Everywhere I turned, I heard Braiding Sweetgrass mentioned as the best resource to teach us how to reconnect spiritually with creation and what was variously called the “non-human” world, the “other-than-human” world, or the “more-than-human” world. I listened to the audiobook, which is almost seventeen hours long and is read in Kimmerer’s soft, kind voice. Although it was originally published in 2013, our library system still has holds lists on our many copies of both the print and digital editions. In other words, the message is enduring and is growing more and more important every day. The stories and ideas are so absorbing that I often arrived at work with no clear memory of my commute, floating in a peaceful, thoughtful state.

If you are a botanist or a camper, an ecologist or a gardener, or just someone who watches water disappearing in western North America and swallowing Florida, Kimmerer has a unique perspective on how we can begin to heal. She can stand in a rainstorm and watch droplets form on moss, name every tiny bit of the plants in Latin, and then draw spiritual lessons from her observations. Those of us who are descendants of European immigrants, steeped in consumerism and rugged individualism, have much to learn from indigenous understandings of the land and of human relationships with the natural world.

Very highly recommended. A must-read.

Disclaimer: I listened to an audiobook edition of this book. Opinions expressed are solely my own and may not reflect those of my employer or anyone else.

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The Farm That Feeds Us, by Nancy Castaldo

How many kids today, if asked where their food came from, would say, “the grocery store”? As our culture moves away from family farms, it becomes more and more important for us to teach our children about how vegetables grow and how animals are raised so that they can make good choices for their own health and the health of the planet. Of course, such efforts can backfire, as when an elementary class a few years ago televised their school garden. When they pulled up a ripe carrot, the children exclaimed, “Ew! It came out of the dirt!” and the entire class swore off vegetables for life.

The Farm That Feeds Us shows “a year in the life of an organic farm,” with large, busy pages filled with the various activities that happen on different kinds of farms. Castaldo begins by explaining that there are arable (crop) farms, dairy farms, poultry and sheep farms, orchards, and others, and defines what “organic” means. She then launches into spring, showing the equipment needed to prepare and plant fields, always a big hit with little ones. Throughout the year, different aspects of farming are given a more detailed treatment on double-page spreads with illustrator Ginnie Hsu’s colorful paintings: orchards and beekeeping, the farmer’s market, breadmaking, dairy herds, sheep shearing, pest control, pollination, county fairs, cool weather crops, and putting the farm to bed for the winter.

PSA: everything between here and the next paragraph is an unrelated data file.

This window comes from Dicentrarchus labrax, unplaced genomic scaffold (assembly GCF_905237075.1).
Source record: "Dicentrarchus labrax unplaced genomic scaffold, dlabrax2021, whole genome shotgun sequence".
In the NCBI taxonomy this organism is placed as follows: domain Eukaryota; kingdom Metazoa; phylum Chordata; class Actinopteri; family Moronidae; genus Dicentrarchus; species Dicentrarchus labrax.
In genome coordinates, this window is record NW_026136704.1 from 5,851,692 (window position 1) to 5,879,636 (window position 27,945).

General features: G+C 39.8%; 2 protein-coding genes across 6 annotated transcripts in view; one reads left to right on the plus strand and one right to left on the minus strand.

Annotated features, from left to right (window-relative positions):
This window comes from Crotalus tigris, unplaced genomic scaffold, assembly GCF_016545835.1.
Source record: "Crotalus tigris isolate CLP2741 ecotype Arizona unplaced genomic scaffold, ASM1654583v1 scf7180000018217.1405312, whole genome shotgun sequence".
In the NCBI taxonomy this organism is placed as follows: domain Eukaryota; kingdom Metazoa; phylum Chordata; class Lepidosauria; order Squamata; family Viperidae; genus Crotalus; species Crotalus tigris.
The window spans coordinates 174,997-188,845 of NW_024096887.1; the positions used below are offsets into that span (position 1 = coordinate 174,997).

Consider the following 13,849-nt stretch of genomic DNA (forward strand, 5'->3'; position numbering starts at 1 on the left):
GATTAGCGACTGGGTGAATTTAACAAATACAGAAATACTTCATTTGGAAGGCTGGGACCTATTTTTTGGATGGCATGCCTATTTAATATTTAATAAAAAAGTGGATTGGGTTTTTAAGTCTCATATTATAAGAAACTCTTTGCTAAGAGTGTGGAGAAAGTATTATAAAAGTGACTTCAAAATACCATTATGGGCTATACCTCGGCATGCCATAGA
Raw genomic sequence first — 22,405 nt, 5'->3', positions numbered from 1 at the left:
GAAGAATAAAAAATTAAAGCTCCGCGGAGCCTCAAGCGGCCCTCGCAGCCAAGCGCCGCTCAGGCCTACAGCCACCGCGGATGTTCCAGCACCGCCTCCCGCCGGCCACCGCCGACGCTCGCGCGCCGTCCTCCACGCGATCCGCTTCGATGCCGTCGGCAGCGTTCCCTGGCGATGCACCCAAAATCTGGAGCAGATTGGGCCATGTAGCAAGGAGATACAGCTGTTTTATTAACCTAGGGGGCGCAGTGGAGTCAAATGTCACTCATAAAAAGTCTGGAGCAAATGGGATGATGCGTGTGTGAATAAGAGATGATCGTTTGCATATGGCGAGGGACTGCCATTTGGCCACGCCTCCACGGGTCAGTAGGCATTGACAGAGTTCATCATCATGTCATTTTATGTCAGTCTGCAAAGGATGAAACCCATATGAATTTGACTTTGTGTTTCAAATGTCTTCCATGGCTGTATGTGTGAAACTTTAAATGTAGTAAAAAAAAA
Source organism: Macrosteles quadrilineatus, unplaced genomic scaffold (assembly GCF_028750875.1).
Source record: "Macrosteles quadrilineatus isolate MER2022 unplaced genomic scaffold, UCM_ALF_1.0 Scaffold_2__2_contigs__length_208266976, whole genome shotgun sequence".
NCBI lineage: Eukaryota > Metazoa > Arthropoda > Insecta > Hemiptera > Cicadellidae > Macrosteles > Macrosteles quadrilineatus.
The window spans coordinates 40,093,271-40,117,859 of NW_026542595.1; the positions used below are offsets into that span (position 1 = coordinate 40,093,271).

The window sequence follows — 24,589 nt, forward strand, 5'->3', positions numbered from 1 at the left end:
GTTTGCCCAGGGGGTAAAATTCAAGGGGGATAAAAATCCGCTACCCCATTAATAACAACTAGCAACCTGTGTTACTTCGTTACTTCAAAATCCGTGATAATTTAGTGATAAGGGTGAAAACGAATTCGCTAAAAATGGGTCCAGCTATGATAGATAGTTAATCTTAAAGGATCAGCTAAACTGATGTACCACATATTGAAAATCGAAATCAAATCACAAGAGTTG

Throughout this friendly volume, Castaldo helps children to see the connection between farms and the broader population, such as marketing to restaurants and supermarkets, making it clear that farming is not a hobby, but an occupation. Whereas most children’s books would say “sheep have wool,” this title shows many different breeds of sheep and why they are valued. It also mentions breeds that are endangered and does not shy away from saying when animals are used for meat. There are similar layouts with varieties of pigs, corn, and apples. Conservation and making good choices are stressed throughout.

Cozy interior scenes show the family making pies or bread, and there is a simple bread recipe for children to try. The author ends with notes on supporting local growers and how to eat healthy foods, as well as a glossary of agricultural terms. Your kids will come away knowing that farming is hard work all year long, but that it is also deeply satisfying and important.

Recommended for urban, suburban, and rural five- to ten-year-olds.

Disclaimer: I read a library copy of this book. Opinions expressed are solely my own and may not reflect those of my employer or anyone else.

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Great Kids’ Fiction

The EatReadSleep Ten Year Celebration continues!

The beautiful middle grade years! When children can read on their own and have endless hours to fall into a book, soaking up classics and making memories that last a lifetime. These are the books we all remember from our childhood, from Charlotte’s Web to A Wrinkle in Time. They help to form our interior lives, peopling our minds with characters who speak to our deepest selves. Handing a child a good book at this age will mold adults with integrity and imagination.

Here are some treasures from the last ten years of EatReadSleep, arranged very loosely with the youngest in the beginning. Click on the title in the captions for full reviews.

Fortunately, the Milk, by Neil Gaiman. A rollicking, nonsensical, cumulative tale.
The Year of Billy Miller, by Kevin Henkes. A sweet story that is perfect for boys who have just learned to read.
Clementine and the Spring Trip, by Sara Pennypacker. This charming series is along the same lines as Junie B. Jones, but without the sass and with very nice parents.
Flora & Ulysses: The Illuminated Adventure, by Kate DiCamillo. Everything she writes is gold. This one is fun, with a bit of fantasy. The Tale of Despereaux is about the same age, but has more of a classic readaloud vibe.
The Girl Who Drank the Moon, by Kelly Barnhill. A magical, enthralling story for those who love fairy tales.
Boys of Blur and others by N.D. Wilson. My favorite is the series that starts with 100 Cupboards, which was written before this blog started. Christian kids, especially, should read everything by Nate Wilson.